I was too young to be a fan of Shirley Temple when she first hit the scene. She left show business in 1965, which is the year I was born. She was 37, well after her time as a child star…and her icon status.
But more often than you’d expect, when I visited my grandparents, the television would have a rerun of a Shirley Temple movie. Good Ship Lollipop and Animal Crackers were two songs that reverberated through my head, half because Shirley Temple sang them, and half because my grandmother sang right along with her.
I have to admit, they weren’t my favorites. Whenever possible I’d find a way to get them to switch to Wide World of Sports, or (get this)…Soul Train.
True story! My father’s parents used to have that on all the time too!
But I digress. She was a gorgeous kid and a talented young performer.
And Shirley Temple came up at a time long before children were objectified and sexualized the way they are now.
I did a little reading on her today to get ready for this blog post. I honestly didn’t know much beyond what made it into the news. She performed until the public lost interest in her as a kid. That act only goes so far for so long.
I also knew she became a political figure, though mostly as an ambassador.
And I know she became Shirley Temple Black. Talk about a last name that was the opposite of a reputation!
I found out a few things I hadn’t known. Like…
* Her mother was her first coach and hairdresser. She was fiercely protective of her innocence. Shirley said she was about 8 when adoring crowds shouting their love for her made her realize she was famous. “I wondered why,” she recalled. “I asked my mother, and she said, ‘Because your films make them happy.'”
* Her biographer, Ann Edwards, quoting an unnamed filmographer said, “She assaults, penetrates, and opens [the flinty characters] making it possible for them to give of themselves. All of this returns upon her at times forcing her into situations where she must decide who needs her most. It is her agony, her Calvary, and it brings her to her most despairing moments … Shirley’s capacity for love … was indiscriminate, extending to pinched misers or to common hobos, it was a social, even a political, force on a par with democracy or the Constitution.”
* She was appointed Representative to the 24th United Nations General Assembly by President Richard M. Nixon (September – December 1969), and was appointed United States Ambassador to Ghana (December 6, 1974 – July 13, 1976) by President Gerald R. Ford. She was appointed first female Chief of Protocol of the United States (July 1, 1976 – January 21, 1977), and was in charge of arrangements for President Jimmy Carter’s inauguration and inaugural ball. She served as the United States Ambassador to Czechoslovakia (August 23, 1989 – July 12, 1992), having been appointed by President George H. W. Bush. (info above courtesy of Wikipedia)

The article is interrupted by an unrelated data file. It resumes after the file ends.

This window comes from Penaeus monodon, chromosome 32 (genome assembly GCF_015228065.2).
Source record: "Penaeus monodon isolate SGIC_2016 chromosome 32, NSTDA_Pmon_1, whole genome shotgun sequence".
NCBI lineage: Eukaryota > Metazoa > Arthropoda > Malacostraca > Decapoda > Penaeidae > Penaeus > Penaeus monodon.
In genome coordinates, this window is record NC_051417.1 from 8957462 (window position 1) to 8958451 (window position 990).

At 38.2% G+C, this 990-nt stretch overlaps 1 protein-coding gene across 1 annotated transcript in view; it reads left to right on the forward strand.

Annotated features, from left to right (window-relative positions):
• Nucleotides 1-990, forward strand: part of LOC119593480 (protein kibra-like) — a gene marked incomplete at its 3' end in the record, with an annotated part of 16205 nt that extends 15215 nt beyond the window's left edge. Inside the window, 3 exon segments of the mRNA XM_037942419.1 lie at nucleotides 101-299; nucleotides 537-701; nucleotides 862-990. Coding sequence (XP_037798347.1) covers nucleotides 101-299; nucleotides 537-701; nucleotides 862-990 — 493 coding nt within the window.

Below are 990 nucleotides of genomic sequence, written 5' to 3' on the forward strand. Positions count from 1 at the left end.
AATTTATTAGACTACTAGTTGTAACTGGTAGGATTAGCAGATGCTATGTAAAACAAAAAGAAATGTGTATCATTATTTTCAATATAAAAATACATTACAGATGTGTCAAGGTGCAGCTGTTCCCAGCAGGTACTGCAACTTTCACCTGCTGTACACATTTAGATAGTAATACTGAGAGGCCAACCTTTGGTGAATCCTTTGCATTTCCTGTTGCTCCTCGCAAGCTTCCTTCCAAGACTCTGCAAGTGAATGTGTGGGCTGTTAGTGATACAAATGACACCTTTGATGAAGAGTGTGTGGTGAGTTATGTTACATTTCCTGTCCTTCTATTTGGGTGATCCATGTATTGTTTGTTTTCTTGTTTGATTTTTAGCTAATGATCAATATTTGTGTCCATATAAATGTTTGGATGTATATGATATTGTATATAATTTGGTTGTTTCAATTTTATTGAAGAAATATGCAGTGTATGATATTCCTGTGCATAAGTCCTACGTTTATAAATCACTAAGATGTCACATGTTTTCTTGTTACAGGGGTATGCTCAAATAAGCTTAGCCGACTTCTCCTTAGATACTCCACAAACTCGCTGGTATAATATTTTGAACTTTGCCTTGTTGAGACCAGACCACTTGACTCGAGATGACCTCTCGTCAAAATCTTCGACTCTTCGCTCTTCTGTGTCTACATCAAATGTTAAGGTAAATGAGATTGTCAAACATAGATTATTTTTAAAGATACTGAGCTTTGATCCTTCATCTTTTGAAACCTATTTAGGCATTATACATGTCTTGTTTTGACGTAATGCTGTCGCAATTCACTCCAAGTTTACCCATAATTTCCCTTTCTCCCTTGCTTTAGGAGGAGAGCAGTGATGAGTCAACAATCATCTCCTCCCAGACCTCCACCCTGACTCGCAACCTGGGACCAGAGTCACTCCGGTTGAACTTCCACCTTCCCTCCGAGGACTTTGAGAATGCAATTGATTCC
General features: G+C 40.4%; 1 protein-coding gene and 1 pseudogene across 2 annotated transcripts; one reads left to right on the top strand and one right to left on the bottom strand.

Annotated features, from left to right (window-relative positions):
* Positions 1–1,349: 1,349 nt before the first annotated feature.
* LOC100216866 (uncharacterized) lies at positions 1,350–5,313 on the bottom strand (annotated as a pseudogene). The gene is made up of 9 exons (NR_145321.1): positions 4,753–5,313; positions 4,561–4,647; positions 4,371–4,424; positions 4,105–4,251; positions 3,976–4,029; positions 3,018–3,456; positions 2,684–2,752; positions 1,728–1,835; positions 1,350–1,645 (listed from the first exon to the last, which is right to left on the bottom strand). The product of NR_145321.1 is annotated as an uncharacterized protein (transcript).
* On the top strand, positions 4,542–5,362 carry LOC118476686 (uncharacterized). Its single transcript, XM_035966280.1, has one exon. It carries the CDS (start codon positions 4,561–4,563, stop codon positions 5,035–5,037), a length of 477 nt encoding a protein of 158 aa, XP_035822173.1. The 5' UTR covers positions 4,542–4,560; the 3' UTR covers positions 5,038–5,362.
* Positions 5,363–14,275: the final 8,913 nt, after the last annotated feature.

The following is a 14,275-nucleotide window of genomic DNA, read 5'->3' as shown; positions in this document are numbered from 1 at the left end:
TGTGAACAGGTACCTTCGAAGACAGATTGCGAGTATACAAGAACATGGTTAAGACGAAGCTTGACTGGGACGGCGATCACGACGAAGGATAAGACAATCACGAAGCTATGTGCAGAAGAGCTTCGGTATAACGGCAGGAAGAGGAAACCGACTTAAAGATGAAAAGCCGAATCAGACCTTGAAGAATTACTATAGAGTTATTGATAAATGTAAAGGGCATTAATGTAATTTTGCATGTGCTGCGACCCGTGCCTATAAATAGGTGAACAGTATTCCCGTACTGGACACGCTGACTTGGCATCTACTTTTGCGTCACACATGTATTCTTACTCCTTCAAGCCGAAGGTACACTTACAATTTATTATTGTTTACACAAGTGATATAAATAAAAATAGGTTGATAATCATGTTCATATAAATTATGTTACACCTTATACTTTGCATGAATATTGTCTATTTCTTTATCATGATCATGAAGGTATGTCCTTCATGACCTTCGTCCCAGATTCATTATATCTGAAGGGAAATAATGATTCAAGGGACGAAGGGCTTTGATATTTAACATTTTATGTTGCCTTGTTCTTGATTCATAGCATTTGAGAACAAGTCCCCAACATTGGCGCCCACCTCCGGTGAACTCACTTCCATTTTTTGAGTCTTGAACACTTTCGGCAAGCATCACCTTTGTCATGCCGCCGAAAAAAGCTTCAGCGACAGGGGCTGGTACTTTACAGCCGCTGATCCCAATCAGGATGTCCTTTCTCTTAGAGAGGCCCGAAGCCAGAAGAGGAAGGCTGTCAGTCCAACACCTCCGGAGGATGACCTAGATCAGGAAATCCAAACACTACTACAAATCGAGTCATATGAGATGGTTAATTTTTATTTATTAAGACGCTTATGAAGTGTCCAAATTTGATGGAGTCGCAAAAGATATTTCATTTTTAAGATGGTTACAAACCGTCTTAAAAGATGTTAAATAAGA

* In 1972, she was diagnosed with breast cancer and underwent a mastectomy. She publicly discussed her surgery to educate women about the disease.
In other words, Shirley Temple Black lived a full, meaningful life of contribution and service…in many different areas.
All of this is profound, and it makes me wonder about how we value the youngest and most promising among us today.
Sure, you can look at Justin Bieber, Amanda Bynes and some of the others who seemed to be put through the ringer of fame, only to wind up being victims of it.
You can also look at Hilary Duff, who went through the same process. By all accounts she is a happy wife, mother, actress and business woman.
Since very few of us will be celebrities, I wonder how WE do when we’re exposed to a smaller version of what Shirley Temple went through.
Moving into a world we don’t understand, with people who have an agenda for us that isn’t necessarily in our best interest.
Leaving one world, but taking the lessons we learned and using them in the next.
Leaving everyone and everything around you better than when you entered it.
That is a triumph of innocence.
Don’t worry about the celebrities. That’s out of your control. Focus on what’s in your own world.
But take a moment to appreciate what Shirley Temple did to move so many others.
Got any memories of Shirley Temple? Anything else to sound off about? Please comment and share below. We’d love to hear from you!